China calls for emergency talks over North-South Korea crisis
China called Sunday for emergency talks on the Korea crisis as the US and South Korea began massive military exercises in the Yellow Sea.
Seoul, South Korea — China sought to defuse tensions on the Korean peninsula Sunday on the first day of massive US and South Korean exercises in the Yellow Sea led by the United States aircraft carrier George Washington, with 80 planes on its decks.
The exercises were about 50 miles south of the scene of North Korea’s attack last week on tiny Yeonpyeong Island in which two South Korean marines and two civilians were killed -- and far out of North Korean artillery range.
The show of force, however, created enough of a sense of crisis to push China to call for emergency talks.
In Beijing, China's nuclear negotiator, Wu Dawei, said “the Chinese side, after careful studies, proposes emergency consultations among the nuclear envoys in early December in Beijing to exchange views on major issues of concern."
After meeting with China’s state councillor, Dai Bingguo, for two hours, South Korean President Lee Myung-bak said through a spokesman that now was “not an appropriate time” for such a discussion. Then, after news reports had Mr. Lee summarily rejecting the idea, Lee’s office issued a qualifying statement promising to give it “careful consideration.”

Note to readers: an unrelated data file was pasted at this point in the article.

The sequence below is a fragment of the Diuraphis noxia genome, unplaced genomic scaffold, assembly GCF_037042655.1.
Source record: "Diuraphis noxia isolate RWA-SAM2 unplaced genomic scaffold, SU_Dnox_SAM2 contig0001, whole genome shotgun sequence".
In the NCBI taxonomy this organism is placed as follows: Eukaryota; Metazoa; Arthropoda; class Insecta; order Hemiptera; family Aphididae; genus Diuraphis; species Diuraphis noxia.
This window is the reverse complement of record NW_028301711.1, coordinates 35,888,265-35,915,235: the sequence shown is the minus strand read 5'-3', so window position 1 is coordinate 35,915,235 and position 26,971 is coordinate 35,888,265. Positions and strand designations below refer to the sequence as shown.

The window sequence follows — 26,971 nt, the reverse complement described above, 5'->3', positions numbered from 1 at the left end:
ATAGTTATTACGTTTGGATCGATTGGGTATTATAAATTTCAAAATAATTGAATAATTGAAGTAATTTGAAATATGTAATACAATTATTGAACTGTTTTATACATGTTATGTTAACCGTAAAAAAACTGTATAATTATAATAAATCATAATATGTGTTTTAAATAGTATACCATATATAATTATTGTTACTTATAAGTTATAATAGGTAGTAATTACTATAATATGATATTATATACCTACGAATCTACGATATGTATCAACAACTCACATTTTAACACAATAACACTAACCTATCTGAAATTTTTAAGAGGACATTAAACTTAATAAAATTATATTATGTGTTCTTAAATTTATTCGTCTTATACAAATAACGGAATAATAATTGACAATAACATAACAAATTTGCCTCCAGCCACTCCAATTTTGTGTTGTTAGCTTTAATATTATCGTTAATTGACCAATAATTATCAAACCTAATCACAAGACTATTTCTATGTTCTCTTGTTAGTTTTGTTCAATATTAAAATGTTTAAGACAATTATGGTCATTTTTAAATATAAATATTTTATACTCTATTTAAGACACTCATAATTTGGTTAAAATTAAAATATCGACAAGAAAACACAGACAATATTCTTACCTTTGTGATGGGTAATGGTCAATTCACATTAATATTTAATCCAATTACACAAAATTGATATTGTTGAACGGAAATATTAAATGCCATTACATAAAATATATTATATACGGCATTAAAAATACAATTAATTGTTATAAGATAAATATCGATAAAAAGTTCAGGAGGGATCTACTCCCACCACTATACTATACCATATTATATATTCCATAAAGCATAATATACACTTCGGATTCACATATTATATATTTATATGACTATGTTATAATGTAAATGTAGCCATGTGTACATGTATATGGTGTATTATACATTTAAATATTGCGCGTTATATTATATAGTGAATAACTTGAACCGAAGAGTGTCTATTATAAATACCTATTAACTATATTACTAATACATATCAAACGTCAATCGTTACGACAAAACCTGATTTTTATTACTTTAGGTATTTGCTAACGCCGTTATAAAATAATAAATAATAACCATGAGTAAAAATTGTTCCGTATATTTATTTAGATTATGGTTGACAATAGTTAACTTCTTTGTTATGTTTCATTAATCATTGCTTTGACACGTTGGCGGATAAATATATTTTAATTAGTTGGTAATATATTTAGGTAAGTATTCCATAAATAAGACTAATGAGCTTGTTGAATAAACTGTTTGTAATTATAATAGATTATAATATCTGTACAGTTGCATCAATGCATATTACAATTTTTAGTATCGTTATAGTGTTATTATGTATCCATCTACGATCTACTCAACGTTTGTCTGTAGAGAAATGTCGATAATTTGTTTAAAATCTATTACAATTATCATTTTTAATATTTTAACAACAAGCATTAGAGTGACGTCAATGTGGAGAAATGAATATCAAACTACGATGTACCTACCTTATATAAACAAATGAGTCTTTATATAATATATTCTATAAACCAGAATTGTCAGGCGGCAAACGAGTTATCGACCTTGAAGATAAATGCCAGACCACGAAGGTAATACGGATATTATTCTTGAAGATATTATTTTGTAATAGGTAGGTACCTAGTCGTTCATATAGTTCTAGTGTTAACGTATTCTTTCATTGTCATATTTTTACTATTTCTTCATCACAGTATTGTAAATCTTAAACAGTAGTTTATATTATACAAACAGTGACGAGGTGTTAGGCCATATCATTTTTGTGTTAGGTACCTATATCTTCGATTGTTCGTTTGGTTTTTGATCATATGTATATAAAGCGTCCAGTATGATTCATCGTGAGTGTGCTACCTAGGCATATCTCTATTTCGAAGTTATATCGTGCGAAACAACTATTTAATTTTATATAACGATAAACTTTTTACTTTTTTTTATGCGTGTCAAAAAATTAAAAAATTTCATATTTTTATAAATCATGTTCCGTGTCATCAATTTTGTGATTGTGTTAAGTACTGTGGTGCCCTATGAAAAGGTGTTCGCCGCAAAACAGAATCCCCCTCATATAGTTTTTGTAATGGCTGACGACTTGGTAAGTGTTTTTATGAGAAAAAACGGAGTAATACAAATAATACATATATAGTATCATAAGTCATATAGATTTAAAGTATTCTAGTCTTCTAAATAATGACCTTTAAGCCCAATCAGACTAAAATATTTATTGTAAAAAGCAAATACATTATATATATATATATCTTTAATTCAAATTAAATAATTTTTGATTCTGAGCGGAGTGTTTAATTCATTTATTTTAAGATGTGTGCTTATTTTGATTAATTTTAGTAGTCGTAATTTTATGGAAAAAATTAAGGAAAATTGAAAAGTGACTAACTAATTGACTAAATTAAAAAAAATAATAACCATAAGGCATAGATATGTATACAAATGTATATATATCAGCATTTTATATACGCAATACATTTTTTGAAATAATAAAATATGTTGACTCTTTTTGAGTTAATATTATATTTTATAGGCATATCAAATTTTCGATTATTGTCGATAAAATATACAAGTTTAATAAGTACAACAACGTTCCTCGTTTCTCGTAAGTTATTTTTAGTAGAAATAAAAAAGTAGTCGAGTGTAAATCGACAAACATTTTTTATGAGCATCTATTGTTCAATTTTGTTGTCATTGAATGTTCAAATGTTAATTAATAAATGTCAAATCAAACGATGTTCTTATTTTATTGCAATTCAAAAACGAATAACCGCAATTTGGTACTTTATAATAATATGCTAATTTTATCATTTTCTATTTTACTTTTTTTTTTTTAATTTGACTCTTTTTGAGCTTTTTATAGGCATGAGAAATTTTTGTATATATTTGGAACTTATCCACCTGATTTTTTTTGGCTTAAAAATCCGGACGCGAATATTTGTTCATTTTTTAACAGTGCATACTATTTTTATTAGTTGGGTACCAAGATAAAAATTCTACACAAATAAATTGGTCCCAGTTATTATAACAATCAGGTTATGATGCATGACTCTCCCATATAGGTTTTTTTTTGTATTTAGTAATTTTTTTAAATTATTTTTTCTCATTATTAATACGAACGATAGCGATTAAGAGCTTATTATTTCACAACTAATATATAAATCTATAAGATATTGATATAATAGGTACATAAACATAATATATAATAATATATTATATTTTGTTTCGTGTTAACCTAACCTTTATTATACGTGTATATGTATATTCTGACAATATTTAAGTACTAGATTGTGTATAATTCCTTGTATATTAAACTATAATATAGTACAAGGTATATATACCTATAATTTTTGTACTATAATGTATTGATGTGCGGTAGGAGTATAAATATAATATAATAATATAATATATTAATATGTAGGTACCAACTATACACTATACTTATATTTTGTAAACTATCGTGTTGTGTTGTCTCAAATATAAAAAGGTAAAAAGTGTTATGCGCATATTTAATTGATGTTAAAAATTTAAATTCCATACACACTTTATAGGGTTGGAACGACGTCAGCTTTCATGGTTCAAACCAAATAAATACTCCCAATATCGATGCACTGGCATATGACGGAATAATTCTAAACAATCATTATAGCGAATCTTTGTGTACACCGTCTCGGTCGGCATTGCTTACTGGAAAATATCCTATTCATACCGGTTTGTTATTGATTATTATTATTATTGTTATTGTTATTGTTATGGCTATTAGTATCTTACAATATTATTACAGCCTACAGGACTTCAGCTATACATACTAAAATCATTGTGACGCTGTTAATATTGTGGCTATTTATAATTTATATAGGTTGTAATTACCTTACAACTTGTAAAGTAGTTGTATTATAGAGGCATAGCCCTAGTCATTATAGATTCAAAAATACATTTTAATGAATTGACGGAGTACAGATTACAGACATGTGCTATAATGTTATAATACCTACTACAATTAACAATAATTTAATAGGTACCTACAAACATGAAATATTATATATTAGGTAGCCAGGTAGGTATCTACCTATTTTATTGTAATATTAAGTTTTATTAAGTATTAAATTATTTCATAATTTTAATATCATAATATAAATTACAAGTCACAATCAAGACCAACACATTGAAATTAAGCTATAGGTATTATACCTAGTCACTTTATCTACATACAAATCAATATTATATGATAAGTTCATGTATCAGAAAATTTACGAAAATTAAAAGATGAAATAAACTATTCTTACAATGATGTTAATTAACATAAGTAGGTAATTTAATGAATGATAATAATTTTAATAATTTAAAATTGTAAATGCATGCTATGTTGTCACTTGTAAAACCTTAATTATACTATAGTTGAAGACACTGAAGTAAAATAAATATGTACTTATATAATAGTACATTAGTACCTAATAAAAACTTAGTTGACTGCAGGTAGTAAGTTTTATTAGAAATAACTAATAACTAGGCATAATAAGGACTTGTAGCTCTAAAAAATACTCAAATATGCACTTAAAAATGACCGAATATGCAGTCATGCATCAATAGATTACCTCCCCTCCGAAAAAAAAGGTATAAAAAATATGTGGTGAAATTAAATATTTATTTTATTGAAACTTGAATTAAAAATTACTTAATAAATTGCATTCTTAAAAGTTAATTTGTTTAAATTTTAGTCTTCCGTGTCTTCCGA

At the same time, China’s Xinhua News Agency said that a top North Korean official, Choe Tae-bok, secretary of North Korea’s Workers’ Party, would go to Beijing this week. China is expected to stress the fact that its economic aid keeps the crumbling North Korean state on life support while suggesting the North Koreans refrain from more attacks.
Satellite imagery reveals North Korean weapons
The crisis atmosphere intensified, however, with reports that satellite imagery had revealed that North Korean forces had 122-millimeter rocket systems ready for firing and surface-to-air missiles on launch pads near the North Korean shoreline.
“Tension is getting high, and people are afraid of possible conflict,” says Choi Jin-wook, a longtime analyst of North Korea for the Korea Institute of National Unification. “China doesn’t want any tension. China has probably said something to North Korea.”
On Yeonpyeong Island, eight miles below the North Korean coast, the sound of occasional artillery bursts Sunday was enough for defense officials to send everyone scurrying briefly into shelters. By the end of the day, officials ordered the evacuation of all civilians, notably more than 100 journalists who had been there for two days after all ferries were canceled due to heavy seas.
North Korea lashes out
China’s carefully calculated suggestion for talks, however, contrasted with increasingly virulent tirades from Pyongyang, which promised to “deliver a brutal military blow on any provocation that violates our territorial waters.”
The Korean peninsula, said one statement, was already in an “ultraemergency” as a result of “the madcap aggression war exercises” by the Americans and South Koreans “in the sea and the sky.”
The Yellow Sea, said the statement, was "the most acute and sensitive area where military conflict might break out any time.”
Such statements created little alarm among South Koreans, long accustomed to North Korean rhetoric.
A South Korean engineer, Choi Tae-hyun, observed, however, that negotiations might serve a certain purpose since “North Korea will not do anything as long as talks are going on.”